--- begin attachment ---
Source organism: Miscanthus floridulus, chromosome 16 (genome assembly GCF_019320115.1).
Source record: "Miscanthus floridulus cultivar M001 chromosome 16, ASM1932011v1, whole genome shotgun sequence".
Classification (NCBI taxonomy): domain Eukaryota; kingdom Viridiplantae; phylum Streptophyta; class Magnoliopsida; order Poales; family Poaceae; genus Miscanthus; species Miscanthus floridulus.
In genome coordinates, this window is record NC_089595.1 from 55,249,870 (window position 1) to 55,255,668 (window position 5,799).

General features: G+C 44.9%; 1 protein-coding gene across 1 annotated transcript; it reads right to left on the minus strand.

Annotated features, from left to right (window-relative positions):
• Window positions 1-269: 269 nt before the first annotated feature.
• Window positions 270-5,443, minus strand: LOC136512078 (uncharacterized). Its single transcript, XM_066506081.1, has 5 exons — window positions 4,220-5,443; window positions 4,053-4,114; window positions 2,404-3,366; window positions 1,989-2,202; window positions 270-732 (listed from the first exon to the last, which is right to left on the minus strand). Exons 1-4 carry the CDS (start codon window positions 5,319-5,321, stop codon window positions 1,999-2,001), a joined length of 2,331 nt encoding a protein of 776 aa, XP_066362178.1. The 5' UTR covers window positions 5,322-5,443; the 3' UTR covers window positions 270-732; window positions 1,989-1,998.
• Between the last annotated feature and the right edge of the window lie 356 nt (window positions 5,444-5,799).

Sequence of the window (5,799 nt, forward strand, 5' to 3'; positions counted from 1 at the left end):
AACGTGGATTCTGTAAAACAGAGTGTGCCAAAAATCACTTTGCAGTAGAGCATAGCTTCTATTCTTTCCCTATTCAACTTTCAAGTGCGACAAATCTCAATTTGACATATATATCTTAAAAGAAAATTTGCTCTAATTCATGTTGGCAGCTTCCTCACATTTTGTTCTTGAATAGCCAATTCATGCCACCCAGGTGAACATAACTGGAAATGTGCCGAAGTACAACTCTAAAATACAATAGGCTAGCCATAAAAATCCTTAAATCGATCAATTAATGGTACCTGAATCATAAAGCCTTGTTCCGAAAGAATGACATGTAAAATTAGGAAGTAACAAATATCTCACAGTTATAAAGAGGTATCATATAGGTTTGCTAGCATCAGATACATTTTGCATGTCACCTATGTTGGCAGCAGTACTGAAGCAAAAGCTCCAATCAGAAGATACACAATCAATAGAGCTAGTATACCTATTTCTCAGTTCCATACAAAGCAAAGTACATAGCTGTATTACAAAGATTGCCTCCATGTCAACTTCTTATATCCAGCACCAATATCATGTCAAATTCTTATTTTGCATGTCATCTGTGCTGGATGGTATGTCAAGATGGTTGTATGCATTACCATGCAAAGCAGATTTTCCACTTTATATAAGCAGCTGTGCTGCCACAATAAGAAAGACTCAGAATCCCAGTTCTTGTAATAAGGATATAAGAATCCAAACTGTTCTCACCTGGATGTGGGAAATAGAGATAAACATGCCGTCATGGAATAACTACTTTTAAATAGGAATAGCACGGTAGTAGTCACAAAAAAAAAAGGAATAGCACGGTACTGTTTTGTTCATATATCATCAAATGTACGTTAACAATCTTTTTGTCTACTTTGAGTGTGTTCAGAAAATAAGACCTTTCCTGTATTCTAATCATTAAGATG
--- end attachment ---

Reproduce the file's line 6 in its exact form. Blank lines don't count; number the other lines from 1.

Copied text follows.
Annotated features, from left to right (window-relative positions):